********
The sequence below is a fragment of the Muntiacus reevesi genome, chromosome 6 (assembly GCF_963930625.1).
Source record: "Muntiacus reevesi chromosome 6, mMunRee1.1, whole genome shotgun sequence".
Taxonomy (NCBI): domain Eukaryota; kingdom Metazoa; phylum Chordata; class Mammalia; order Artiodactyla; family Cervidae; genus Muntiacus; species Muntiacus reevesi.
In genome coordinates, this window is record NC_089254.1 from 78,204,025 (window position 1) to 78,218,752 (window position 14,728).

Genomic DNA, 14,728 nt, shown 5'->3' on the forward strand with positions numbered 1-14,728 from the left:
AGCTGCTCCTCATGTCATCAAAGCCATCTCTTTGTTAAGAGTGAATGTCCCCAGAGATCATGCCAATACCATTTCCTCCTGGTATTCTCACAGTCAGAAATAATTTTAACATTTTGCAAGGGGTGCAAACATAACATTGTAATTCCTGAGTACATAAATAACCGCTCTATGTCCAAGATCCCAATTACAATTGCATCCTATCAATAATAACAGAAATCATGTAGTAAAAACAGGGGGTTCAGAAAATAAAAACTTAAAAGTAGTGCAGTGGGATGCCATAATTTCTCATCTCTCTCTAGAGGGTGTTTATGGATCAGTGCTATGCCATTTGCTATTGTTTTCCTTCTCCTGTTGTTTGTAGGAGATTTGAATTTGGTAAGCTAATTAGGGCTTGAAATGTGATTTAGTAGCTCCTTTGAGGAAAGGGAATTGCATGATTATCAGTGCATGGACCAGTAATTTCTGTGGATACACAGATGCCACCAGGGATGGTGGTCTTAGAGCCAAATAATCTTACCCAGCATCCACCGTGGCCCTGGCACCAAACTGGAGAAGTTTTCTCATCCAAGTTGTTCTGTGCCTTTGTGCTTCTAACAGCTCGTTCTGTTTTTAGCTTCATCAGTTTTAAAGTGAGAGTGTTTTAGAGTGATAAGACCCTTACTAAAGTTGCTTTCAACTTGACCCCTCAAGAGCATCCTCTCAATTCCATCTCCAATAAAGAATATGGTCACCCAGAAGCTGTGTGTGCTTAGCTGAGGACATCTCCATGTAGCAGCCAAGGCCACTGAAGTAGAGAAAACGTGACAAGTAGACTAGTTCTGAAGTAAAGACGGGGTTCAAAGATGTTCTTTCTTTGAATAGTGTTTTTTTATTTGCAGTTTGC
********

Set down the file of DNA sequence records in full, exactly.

The sequence below is a fragment of the Muntiacus reevesi genome, chromosome 6 (assembly GCF_963930625.1).
Source record: "Muntiacus reevesi chromosome 6, mMunRee1.1, whole genome shotgun sequence".
Taxonomy (NCBI): domain Eukaryota; kingdom Metazoa; phylum Chordata; class Mammalia; order Artiodactyla; family Cervidae; genus Muntiacus; species Muntiacus reevesi.
In genome coordinates, this window is record NC_089254.1 from 78,204,025 (window position 1) to 78,218,752 (window position 14,728).

Genomic DNA, 14,728 nt, shown 5'->3' on the forward strand with positions numbered 1-14,728 from the left:
AGCTGCTCCTCATGTCATCAAAGCCATCTCTTTGTTAAGAGTGAATGTCCCCAGAGATCATGCCAATACCATTTCCTCCTGGTATTCTCACAGTCAGAAATAATTTTAACATTTTGCAAGGGGTGCAAACATAACATTGTAATTCCTGAGTACATAAATAACCGCTCTATGTCCAAGATCCCAATTACAATTGCATCCTATCAATAATAACAGAAATCATGTAGTAAAAACAGGGGGTTCAGAAAATAAAAACTTAAAAGTAGTGCAGTGGGATGCCATAATTTCTCATCTCTCTCTAGAGGGTGTTTATGGATCAGTGCTATGCCATTTGCTATTGTTTTCCTTCTCCTGTTGTTTGTAGGAGATTTGAATTTGGTAAGCTAATTAGGGCTTGAAATGTGATTTAGTAGCTCCTTTGAGGAAAGGGAATTGCATGATTATCAGTGCATGGACCAGTAATTTCTGTGGATACACAGATGCCACCAGGGATGGTGGTCTTAGAGCCAAATAATCTTACCCAGCATCCACCGTGGCCCTGGCACCAAACTGGAGAAGTTTTCTCATCCAAGTTGTTCTGTGCCTTTGTGCTTCTAACAGCTCGTTCTGTTTTTAGCTTCATCAGTTTTAAAGTGAGAGTGTTTTAGAGTGATAAGACCCTTACTAAAGTTGCTTTCAACTTGACCCCTCAAGAGCATCCTCTCAATTCCATCTCCAATAAAGAATATGGTCACCCAGAAGCTGTGTGTGCTTAGCTGAGGACATCTCCATGTAGCAGCCAAGGCCACTGAAGTAGAGAAAACGTGACAAGTAGACTAGTTCTGAAGTAAAGACGGGGTTCAAAGATGTTCTTTCTTTGAATAGTGTTTTTTTATTTGCAGTTTGC